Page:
CINCINNATI -- Procter & Gamble here said it has discontinued its 14-month test of coupon elimination in Buffalo, Rochester and Syracuse, N.Y., and is "returning to our national marketing plan in these markets."
Popularly referred to as the "zero coupon test," the P&G study has drawn much industry scrutiny since it began in February 1996. The test's premise was the company's belief that broad-distribution coupons are an inherently inefficient way of delivering value to the consumer.
Now the company is calling the study a "success" and says it is evaluating what effect, if any, the upstate New York results will have on its promotional tactics elsewhere.
"We start and stop a lot of tests all the time," said Linda Ulrey, P&G's spokeswoman on the zero coupon test. "We'll look at our learnings and see how to apply them or add them into our national marketing plan."
"Success," in this instance, is defined by P&G in terms of providing some measure of validation for its coupon hypothesis.
"We learned we can deliver good value to consumers without the inconvenience and cost of coupons," said a company statement issued last week.
"Consumers enjoyed consistent, low everyday prices in these markets. In fact, on average, during the test period, consumers paid the same for P&G products without coupons as they did during the year before the test," the statement continued.
But the effect of the 14-month .... coupon hiatus might also be measured in terms of sales volume, profitability, trade response and consumer attitudes, quantities the company would address only in a limited way.
"Across all classes of trade, our business was about flat compared to before the test," Ulrey told SN. She declined to address the test's effect on profits, return on investment or other financial measures.
The company said it believes it won over some consumers in the three cities, who have become accustomed to local supermarkets battering each other with double- and triple-coupon redemption policies. When the zero coupon test was first announced, P&G took some heat about it.
"Certainly there was some initial publicity and comments from consumers about the coupon test when we began it," said Ulrey. "But we've had very few comments and reactions since the test has been ongoing. That may show most consumers have figured out they are ultimately paying for coupons."
One further objective of eliminating coupons, Ulrey said, was to improve shopper convenience. "By having consistent low everyday prices, all consumers benefit without having to use coupons, without the effort of clipping, saving or remembering to use them."
In the 14 months .... which have ensued since P&G's test began, some competing manufacturers reacted to the strategy by withdrawing coupons as well, while others have stepped up coupon activities.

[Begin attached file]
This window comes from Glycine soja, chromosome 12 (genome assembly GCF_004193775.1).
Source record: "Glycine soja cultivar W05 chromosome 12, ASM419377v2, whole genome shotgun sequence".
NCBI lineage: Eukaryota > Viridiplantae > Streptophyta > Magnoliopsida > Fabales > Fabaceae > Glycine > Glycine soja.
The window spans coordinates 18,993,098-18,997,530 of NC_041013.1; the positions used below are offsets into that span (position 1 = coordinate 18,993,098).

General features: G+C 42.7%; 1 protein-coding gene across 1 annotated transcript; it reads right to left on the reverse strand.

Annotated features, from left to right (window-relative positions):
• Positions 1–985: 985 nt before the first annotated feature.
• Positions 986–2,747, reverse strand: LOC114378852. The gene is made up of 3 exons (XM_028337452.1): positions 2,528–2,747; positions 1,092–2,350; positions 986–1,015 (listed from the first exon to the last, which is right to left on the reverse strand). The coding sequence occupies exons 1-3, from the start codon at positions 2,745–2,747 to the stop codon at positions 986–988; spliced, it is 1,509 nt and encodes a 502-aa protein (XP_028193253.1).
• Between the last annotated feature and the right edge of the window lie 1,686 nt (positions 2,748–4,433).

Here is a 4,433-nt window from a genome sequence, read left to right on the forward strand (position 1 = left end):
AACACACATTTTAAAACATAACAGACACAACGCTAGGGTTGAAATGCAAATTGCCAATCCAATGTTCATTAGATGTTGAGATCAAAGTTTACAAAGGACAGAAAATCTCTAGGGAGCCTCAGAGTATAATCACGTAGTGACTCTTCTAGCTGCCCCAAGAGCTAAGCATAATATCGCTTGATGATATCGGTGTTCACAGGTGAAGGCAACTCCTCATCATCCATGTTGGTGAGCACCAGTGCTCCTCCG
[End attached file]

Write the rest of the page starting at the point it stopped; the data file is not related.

Two significant competitors, Kimberly-Clark and Clorox Co., followed P&G down the zero coupon path for a time, while others in the market chose to use the opportunity to step up coupon distribution in an effort to grab market share.
Their collective actions also attracted the attention of the New York State Attorney General's office, which said it would investigate the situation with respect to consumer protection.
That matter is "still ongoing," said Marc Carey, spokesman for New York State Attorney General Dennis Vacco, in an interview following P&G's announcement.
"While we applaude P&G for reinstituting coupons, and think it's a good thing for consumers, we will continue our investigation into the whole subject," Carey said. "Procter & Gamble was not the only group involved."
The absence of P&G coupons in the upstate markets led to a mixed response by competitive manufacturers, according to Charles Brown, vice president of marketing for NCH Promotional Services, Lincolnshire, Ill., a coupon-redemption and promotion information management company.
NCH analyzed a few categories that P&G participates in to determine couponing fluctuations between 1996, when P&G was mostly not a coupon participant in those markets, and 1995, before P&G began its elimination test.
Brown said NCH's data in those markets indicated that in some categories manufacturers increased coupon distribution while in others they pulled back.
In detergents, for example, including laundry and dish soaps, competitors reduced their couponing by 48% in 1996, when P&G was mostly not couponing, he said. In coffee, however, the competition increased couponing by 93%, "taking advantage of P&G's absence to build share," Brown said.
In the soap category, the competition retreated and coupon activity declined by 49% vs. 1995.
Brown said NCH has generally found couponing can increase sales and consumers are apt to switch brands if the incentive is strong enough. "The question is, can you keep interest up enough to offset the fact that there are no coupon incentives?" he said.